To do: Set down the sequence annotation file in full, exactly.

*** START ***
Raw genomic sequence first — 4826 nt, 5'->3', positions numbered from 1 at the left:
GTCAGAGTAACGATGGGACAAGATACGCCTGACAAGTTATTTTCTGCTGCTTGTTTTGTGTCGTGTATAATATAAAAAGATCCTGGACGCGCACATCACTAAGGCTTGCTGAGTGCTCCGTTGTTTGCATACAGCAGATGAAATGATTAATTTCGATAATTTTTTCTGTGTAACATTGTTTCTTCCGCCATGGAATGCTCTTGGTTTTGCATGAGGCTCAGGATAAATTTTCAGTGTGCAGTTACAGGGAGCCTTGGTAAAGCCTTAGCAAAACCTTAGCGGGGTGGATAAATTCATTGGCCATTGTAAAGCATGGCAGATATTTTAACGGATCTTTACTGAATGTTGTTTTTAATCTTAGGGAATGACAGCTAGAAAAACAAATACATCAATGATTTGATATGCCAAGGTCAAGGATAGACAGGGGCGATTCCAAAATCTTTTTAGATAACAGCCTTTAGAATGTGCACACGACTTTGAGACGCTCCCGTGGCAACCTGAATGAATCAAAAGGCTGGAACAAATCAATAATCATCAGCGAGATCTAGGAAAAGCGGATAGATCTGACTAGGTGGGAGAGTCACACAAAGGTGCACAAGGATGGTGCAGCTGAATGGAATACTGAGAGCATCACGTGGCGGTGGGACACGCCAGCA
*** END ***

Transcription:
Raw genomic sequence first — 4826 nt, 5'->3', positions numbered from 1 at the left:
GTCAGAGTAACGATGGGACAAGATACGCCTGACAAGTTATTTTCTGCTGCTTGTTTTGTGTCGTGTATAATATAAAAAGATCCTGGACGCGCACATCACTAAGGCTTGCTGAGTGCTCCGTTGTTTGCATACAGCAGATGAAATGATTAATTTCGATAATTTTTTCTGTGTAACATTGTTTCTTCCGCCATGGAATGCTCTTGGTTTTGCATGAGGCTCAGGATAAATTTTCAGTGTGCAGTTACAGGGAGCCTTGGTAAAGCCTTAGCAAAACCTTAGCGGGGTGGATAAATTCATTGGCCATTGTAAAGCATGGCAGATATTTTAACGGATCTTTACTGAATGTTGTTTTTAATCTTAGGGAATGACAGCTAGAAAAACAAATACATCAATGATTTGATATGCCAAGGTCAAGGATAGACAGGGGCGATTCCAAAATCTTTTTAGATAACAGCCTTTAGAATGTGCACACGACTTTGAGACGCTCCCGTGGCAACCTGAATGAATCAAAAGGCTGGAACAAATCAATAATCATCAGCGAGATCTAGGAAAAGCGGATAGATCTGACTAGGTGGGAGAGTCACACAAAGGTGCACAAGGATGGTGCAGCTGAATGGAATACTGAGAGCATCACGTGGCGGTGGGACACGCCAGCA